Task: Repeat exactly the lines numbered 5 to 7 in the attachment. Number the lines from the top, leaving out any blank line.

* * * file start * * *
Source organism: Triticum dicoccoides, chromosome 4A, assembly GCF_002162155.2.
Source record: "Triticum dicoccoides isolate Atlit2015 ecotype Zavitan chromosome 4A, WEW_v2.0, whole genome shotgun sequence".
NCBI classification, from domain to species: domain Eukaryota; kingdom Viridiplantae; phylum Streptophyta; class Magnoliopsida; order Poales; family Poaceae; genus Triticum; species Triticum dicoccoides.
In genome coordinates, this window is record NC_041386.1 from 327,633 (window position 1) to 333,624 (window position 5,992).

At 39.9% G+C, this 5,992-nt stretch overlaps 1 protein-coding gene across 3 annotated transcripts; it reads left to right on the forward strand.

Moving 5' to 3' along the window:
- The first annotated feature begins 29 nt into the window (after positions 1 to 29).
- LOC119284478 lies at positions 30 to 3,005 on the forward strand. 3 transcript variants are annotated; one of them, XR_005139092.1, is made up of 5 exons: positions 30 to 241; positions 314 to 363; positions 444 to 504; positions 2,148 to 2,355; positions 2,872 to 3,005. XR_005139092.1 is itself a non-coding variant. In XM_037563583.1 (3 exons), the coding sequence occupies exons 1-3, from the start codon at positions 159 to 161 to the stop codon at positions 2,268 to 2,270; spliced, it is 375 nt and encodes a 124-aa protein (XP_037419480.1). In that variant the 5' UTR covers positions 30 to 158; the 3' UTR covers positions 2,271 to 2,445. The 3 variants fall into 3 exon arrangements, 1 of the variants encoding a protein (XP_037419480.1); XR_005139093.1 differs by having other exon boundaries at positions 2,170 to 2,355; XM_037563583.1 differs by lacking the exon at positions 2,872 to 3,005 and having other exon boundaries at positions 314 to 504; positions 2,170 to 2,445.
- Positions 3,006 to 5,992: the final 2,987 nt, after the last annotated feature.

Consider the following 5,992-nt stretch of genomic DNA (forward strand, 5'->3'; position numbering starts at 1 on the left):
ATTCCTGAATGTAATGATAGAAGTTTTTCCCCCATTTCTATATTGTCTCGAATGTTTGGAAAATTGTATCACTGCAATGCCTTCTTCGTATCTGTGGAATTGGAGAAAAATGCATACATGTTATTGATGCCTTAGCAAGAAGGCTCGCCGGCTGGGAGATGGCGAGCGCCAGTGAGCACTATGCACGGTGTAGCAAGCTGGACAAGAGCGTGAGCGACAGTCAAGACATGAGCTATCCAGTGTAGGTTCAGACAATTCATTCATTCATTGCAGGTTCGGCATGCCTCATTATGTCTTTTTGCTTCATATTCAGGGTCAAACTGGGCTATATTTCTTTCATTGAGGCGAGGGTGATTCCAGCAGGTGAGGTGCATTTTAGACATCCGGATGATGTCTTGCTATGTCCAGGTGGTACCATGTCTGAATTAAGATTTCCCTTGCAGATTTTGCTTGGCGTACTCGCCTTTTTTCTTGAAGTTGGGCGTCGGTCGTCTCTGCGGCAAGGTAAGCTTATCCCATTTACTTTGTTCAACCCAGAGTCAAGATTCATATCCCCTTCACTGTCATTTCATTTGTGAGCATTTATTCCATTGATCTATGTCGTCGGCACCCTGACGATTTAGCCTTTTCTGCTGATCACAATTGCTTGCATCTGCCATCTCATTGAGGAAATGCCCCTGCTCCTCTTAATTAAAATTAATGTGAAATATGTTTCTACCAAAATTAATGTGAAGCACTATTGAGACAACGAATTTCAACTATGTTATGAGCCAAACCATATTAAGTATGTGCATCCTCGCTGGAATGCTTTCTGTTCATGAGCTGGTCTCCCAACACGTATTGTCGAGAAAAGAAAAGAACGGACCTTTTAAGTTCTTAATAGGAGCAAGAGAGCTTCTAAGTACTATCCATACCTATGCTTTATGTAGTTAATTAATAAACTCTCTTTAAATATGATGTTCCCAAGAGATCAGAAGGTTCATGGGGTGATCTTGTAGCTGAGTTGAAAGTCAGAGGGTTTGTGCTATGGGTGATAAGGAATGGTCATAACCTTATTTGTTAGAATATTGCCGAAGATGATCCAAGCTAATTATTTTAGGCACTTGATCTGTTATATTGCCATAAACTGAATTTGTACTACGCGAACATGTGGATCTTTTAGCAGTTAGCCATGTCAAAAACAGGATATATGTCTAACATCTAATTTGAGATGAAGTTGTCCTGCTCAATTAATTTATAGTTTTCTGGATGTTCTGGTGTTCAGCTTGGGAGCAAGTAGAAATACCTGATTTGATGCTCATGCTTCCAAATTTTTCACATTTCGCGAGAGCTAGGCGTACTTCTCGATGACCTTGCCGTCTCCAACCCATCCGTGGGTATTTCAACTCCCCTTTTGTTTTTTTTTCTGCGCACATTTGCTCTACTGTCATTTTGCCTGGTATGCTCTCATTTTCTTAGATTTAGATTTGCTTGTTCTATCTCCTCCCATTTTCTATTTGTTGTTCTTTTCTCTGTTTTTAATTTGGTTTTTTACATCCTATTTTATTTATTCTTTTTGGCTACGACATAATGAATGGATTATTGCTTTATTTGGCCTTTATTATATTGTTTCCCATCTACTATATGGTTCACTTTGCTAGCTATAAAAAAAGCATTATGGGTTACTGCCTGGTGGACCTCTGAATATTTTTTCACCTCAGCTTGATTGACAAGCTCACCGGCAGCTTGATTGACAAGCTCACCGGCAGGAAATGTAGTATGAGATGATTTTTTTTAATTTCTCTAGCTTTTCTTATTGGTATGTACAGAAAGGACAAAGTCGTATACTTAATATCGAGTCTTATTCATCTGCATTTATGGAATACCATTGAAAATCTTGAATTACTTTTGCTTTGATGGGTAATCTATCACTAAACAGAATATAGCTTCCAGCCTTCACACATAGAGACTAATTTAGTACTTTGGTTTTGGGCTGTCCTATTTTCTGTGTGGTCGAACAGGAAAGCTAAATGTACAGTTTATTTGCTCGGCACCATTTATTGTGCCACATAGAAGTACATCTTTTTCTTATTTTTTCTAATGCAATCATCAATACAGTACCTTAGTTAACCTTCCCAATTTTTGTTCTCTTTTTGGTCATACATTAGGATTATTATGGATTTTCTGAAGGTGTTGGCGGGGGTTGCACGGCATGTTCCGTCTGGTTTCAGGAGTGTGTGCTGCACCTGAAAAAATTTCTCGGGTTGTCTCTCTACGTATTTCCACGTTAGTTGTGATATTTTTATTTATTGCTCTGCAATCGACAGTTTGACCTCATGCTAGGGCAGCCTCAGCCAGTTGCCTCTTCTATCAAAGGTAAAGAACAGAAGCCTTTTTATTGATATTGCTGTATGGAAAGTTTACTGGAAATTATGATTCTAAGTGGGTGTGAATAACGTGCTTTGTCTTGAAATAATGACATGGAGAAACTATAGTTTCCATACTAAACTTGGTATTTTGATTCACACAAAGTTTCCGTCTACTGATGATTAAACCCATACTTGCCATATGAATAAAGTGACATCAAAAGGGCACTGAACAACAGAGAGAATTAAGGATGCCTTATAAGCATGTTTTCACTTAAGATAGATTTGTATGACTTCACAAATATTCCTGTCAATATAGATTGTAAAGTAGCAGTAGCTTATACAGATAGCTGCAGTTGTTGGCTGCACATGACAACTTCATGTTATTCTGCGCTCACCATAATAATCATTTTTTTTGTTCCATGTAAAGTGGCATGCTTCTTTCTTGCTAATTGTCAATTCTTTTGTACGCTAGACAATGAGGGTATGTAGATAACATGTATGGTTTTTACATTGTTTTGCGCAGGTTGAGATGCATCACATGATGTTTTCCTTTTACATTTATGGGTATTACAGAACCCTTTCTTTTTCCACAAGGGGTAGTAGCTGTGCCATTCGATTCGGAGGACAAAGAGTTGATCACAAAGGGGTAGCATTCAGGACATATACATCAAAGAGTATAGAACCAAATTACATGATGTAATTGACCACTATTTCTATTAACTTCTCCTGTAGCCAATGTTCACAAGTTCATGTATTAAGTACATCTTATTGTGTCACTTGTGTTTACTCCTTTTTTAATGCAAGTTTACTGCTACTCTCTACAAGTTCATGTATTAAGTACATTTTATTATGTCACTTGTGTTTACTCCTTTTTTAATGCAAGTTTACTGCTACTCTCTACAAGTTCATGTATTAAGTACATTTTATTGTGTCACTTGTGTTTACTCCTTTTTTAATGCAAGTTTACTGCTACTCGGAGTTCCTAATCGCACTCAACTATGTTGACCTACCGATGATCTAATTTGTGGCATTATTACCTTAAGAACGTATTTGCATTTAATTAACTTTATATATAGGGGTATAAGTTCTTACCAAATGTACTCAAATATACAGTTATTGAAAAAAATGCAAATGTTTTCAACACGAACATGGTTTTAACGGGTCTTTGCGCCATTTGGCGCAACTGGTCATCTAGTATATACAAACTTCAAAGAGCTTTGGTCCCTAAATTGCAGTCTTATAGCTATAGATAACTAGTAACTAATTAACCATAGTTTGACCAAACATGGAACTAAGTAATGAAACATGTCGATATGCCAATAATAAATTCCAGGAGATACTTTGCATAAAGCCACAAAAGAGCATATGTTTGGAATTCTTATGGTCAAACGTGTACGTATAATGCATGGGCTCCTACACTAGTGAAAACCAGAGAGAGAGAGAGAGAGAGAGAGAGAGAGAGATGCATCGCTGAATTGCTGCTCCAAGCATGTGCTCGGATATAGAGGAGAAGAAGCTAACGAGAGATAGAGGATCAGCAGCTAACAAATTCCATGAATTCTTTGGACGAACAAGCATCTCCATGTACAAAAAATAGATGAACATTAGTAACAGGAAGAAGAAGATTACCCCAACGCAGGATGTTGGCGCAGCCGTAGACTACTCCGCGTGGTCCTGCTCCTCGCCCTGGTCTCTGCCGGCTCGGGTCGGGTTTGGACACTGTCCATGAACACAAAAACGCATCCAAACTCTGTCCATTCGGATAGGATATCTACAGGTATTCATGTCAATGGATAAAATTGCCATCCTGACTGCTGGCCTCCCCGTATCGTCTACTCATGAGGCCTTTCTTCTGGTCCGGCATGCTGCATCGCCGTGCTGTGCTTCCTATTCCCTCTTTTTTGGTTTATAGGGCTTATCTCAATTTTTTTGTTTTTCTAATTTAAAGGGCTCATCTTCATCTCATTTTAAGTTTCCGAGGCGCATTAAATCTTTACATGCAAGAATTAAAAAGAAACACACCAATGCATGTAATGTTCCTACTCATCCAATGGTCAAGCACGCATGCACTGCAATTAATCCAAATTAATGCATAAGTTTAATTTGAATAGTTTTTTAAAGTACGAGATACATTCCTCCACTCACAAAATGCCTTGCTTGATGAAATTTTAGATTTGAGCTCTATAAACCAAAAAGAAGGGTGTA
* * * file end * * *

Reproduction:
At 39.9% G+C, this 5,992-nt stretch overlaps 1 protein-coding gene across 3 annotated transcripts; it reads left to right on the forward strand.

Moving 5' to 3' along the window:
- The first annotated feature begins 29 nt into the window (after positions 1 to 29).